Bush Approves Kids’ Health Extension With Funds Through 2009
President Bush on Saturday signed legislation that will provide funding for the State Children's Health Insurance Program through March 2009, the AP/Houston Chronicle reports.
The extension is expected to provide enough funds to cover children currently enrolled in the program. Bush and some Republican lawmakers say that with the extension, the program will continue providing health coverage for children in families with incomes that are too high to qualify for Medicaid but that cannot afford private insurance, according to the AP/Houston Chronicle. White House spokesperson Tony Fratto said, "We're pleased that the program will be extended and that states can be certain of their funding."
Democrats, who were unable to reach a compromise with Republicans on a long-term reauthorization of the program, have said that they will continue to negotiate with GOP leaders. House Speaker Nancy Pelosi (D-Calif.) said that Democrats will not stop "until 10 million children receive the health care coverage they deserve" (Feller, AP/Houston Chronicle, 12/29/07).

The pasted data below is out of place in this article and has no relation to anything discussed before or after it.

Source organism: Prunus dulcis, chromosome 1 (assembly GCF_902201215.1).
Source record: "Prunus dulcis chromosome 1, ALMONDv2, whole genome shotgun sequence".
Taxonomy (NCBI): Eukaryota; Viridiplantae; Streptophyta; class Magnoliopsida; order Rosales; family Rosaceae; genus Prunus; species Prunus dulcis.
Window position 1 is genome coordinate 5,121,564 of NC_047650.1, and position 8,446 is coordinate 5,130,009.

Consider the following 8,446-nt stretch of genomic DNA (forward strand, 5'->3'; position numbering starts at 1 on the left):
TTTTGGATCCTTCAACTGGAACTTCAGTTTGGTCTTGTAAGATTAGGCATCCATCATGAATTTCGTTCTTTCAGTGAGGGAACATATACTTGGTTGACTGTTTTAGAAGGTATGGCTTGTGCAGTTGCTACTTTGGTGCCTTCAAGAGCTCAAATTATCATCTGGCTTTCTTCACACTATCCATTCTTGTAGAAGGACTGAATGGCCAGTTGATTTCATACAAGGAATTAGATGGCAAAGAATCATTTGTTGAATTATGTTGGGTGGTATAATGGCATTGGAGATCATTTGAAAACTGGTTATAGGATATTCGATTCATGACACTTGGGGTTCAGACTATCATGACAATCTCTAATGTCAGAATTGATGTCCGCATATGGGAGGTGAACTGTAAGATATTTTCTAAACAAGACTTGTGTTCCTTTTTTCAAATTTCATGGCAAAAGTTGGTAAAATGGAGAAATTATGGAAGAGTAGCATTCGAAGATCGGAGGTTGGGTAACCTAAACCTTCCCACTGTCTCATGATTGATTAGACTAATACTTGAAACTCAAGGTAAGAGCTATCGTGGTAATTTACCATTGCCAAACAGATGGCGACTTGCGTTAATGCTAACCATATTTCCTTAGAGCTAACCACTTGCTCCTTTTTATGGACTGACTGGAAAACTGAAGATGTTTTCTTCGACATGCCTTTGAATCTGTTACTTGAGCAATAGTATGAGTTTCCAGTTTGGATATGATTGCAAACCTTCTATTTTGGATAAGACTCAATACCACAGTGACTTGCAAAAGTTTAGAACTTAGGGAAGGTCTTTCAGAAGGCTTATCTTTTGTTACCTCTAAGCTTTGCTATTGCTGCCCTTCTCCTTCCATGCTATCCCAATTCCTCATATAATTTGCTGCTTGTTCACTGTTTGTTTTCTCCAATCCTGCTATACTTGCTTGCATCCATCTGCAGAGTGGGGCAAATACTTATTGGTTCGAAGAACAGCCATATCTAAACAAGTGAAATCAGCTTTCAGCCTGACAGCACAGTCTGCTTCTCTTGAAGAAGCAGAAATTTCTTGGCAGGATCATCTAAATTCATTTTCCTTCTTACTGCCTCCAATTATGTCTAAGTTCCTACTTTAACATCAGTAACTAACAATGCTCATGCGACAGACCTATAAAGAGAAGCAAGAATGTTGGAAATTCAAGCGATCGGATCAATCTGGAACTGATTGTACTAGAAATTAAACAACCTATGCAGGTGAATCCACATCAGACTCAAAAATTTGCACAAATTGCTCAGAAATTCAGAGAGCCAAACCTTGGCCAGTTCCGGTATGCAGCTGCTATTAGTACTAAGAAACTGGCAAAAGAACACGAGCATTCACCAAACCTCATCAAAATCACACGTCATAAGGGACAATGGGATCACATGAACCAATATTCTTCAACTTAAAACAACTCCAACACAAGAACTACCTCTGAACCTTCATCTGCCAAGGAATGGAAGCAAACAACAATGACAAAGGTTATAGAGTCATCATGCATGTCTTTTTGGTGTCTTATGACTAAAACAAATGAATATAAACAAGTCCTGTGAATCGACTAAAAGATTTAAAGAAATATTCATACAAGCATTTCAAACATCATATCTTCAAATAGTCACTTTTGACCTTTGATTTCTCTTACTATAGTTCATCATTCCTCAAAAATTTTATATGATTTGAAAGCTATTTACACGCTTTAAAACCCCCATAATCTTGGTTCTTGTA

Republican and Democratic lawmakers say that when they return to Congress in January 2008, they will try to reach a compromise on a long-term reauthorization of SCHIP, the AP/Lexington Herald-Leader reports. However, while "[d]ifferences over who should get coverage have clearly narrowed over the past months, differences over how to pay for expansion remain considerable," according to the AP/Herald-Leader.
Congress last month approved a continuing resolution that will maintain coverage for current beneficiaries, after Bush twice vetoed large spending increases proposed by Democrats. The "modest spending increase" has "scuttled" plans by several states that had planned to expand health coverage, the AP/Herald-Leader reports. "Few expected such a result when 2007 began," according to the AP/Herald-Leader.
Democrats also were unable to rescind guidelines issued by the Bush administration in August 2007 that require states to enroll at least 95% of eligible low-income children before expanding eligibility to children in families with higher incomes. The policy directive will impact about half the states.
Cindy Mann, executive director of the Center for Children and Families at Georgetown University, said that the rule is "definitely a step backward from where we started in 2007," adding, "We would have seen growth in the program. We're not going to see that growth, and by August, we'll start to see a ratcheting down" (Freking, AP/Lexington Herald-Leader, 12/26/07).